Adam Sharp

Investors Overreact to Crypto Dips

Bitcoin and DeFi (decentralized finance) tokens have been on an absolute tear over the last year. One year ago today, bitcoin’s price was around $18,600. Today it’s above $58,000.

Ethereum was around $500 this time last year, and it’s over $4,000 today. Solana (SOL) is up about 100x from this time last year.

Over the past week, however, there’s been a sizable correction. And a lot of people on Twitter are acting like the sky is falling. Pundits who said bitcoin was going to zero at $1,500 are smugly commenting on the “crypto crash.”

But this kind of crash is normal. This is what crypto does. Just when you think it’s going to break out, it stalls, falls, then consolidates for a while. 

Price action over recent months has been amazing. So I was actually relieved when we pulled back. We don’t want prices to go straight up. That typically doesn’t end well. It’s an old cliche, but it’s true: you have to shake out the weak hands (and the leverage).

Too Much Trading + Leverage?

I think many investors who are freaking out over this dip are likely trading short term, some with leverage. If you trade with 5x or 20x leverage, it doesn’t take a big move to get wiped out. And as I wrote in October, the average Coinbase owner only holds their bitcoin for 53 days.

Crypto exchanges make most of their money from trading and leverage fees. Coinbase typically charges 1% or more on each transaction. Exchanges don’t make much (in the short term) if people buy and hold.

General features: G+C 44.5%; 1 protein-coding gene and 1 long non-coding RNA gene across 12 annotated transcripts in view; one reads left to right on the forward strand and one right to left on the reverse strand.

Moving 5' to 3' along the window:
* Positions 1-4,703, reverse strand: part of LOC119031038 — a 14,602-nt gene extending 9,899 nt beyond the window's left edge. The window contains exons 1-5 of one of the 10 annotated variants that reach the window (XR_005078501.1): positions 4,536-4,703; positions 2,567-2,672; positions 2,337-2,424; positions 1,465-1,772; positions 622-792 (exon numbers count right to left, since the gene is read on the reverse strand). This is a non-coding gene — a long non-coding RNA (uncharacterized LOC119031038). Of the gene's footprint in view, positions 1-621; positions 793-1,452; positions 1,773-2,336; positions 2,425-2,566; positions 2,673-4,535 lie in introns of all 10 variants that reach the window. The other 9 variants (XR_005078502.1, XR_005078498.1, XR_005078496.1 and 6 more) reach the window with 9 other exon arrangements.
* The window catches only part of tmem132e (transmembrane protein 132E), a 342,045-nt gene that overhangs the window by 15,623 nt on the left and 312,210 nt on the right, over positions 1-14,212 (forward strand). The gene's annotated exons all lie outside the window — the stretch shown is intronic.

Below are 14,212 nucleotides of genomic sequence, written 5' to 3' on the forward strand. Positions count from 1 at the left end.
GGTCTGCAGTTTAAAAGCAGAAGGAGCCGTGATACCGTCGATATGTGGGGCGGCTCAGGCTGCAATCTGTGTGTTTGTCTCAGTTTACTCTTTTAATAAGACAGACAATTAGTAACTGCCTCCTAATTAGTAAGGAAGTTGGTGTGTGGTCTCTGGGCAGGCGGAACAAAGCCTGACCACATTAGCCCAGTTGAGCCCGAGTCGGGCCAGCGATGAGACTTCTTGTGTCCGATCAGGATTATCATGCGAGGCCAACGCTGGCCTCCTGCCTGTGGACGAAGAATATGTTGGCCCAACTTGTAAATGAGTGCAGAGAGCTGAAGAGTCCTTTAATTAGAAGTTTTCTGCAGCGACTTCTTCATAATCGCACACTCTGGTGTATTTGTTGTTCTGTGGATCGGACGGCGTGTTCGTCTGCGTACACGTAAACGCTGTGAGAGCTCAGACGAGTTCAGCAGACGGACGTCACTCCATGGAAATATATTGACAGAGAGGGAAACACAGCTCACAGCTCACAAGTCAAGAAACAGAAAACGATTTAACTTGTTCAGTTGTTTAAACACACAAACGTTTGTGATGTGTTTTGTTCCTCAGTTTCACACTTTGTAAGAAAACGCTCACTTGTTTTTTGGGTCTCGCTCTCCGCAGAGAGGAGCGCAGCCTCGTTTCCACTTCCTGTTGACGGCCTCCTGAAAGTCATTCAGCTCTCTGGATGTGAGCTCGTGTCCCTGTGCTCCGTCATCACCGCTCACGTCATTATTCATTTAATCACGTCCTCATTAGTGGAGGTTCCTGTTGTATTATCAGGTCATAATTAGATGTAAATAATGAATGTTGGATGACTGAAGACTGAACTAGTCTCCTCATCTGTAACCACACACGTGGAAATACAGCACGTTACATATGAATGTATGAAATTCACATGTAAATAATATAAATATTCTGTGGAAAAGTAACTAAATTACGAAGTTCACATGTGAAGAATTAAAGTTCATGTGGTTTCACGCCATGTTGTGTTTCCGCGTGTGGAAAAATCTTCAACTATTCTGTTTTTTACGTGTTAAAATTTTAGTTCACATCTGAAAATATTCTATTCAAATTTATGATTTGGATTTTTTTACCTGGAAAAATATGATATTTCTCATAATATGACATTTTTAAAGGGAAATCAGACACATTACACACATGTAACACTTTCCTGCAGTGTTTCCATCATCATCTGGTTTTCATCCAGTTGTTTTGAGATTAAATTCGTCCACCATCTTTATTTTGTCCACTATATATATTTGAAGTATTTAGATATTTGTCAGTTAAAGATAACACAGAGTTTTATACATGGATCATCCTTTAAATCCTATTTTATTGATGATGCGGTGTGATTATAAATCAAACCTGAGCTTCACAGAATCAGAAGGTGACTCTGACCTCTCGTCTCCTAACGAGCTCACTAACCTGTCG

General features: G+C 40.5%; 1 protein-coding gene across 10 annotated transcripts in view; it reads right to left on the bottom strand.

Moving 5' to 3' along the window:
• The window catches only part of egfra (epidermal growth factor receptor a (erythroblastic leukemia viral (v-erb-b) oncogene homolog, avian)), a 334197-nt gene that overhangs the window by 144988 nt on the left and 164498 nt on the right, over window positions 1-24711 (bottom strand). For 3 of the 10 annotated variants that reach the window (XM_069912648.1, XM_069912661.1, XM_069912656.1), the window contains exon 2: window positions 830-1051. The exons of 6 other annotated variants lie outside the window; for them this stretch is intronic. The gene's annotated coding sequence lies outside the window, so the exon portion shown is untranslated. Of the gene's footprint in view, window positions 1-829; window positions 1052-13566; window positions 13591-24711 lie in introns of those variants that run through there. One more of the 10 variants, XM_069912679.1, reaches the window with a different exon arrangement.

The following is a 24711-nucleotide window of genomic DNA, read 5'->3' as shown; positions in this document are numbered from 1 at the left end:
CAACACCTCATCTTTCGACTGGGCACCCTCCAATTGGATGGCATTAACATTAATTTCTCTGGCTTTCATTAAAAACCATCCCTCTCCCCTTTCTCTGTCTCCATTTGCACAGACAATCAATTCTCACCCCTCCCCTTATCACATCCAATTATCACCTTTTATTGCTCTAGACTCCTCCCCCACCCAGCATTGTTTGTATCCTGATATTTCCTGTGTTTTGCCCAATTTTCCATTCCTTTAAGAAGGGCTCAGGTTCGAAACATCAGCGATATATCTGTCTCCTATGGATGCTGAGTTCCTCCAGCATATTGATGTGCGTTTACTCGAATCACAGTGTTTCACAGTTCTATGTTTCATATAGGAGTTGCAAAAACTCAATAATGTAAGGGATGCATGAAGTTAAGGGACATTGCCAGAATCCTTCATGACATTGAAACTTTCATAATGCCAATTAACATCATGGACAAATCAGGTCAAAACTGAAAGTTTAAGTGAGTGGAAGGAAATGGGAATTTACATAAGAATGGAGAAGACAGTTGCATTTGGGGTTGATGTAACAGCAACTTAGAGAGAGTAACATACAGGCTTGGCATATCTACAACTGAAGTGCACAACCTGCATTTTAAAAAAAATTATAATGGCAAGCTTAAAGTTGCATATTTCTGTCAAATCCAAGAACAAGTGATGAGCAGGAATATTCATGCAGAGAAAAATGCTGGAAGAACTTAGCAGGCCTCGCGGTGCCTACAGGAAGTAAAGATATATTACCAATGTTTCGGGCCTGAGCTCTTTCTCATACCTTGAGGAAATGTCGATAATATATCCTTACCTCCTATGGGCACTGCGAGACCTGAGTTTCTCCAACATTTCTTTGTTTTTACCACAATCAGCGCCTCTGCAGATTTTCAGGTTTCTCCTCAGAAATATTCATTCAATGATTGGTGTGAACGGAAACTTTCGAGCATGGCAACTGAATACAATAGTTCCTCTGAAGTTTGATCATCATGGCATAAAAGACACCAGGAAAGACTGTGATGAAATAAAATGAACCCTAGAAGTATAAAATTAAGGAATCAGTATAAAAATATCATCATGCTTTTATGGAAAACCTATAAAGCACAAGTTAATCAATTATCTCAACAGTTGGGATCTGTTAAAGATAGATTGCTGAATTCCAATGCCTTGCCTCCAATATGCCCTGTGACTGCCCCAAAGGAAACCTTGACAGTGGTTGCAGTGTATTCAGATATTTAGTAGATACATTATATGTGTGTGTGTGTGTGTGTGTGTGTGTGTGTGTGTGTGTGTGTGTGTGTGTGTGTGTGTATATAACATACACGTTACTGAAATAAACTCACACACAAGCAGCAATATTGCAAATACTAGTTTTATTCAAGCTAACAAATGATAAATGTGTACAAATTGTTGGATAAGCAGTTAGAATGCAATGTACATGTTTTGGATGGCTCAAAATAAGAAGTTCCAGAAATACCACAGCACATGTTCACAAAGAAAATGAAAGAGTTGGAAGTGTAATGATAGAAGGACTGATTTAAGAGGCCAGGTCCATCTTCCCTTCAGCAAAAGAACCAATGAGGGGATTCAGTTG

And the average Coinbase user only holds their bitcoin for 53 days. For ethereum, it’s 42 days. (That is downright hideous. Buy and hold, people. This is the way.)

People are trading too often and using too much leverage. The majority will blow up their accounts as a result. 

For HODLers sitting in “spot” bitcoin or ethereum (no leverage/margin), this pullback is no big deal. But for many traders, this recent pullback was devastating. I feel their pain. I basically blew up my first stock trading account and had to start over.

That’s the real advantage of buy and hold. You’re far more likely to come out the other side with a big win. 

And it’s far, far more tax efficient than trading (assuming you can profitably trade). Paying taxes multiple times per year has a serious negative-compounding effect on long-term returns. If you can delay those taxes by holding for 10 years or more, the compounding can truly work its magic.

For now at least, you only pay taxes when you sell. Take advantage of that while you still can, because politicians are now talking about taxing unrealized capital gains (which would be madness).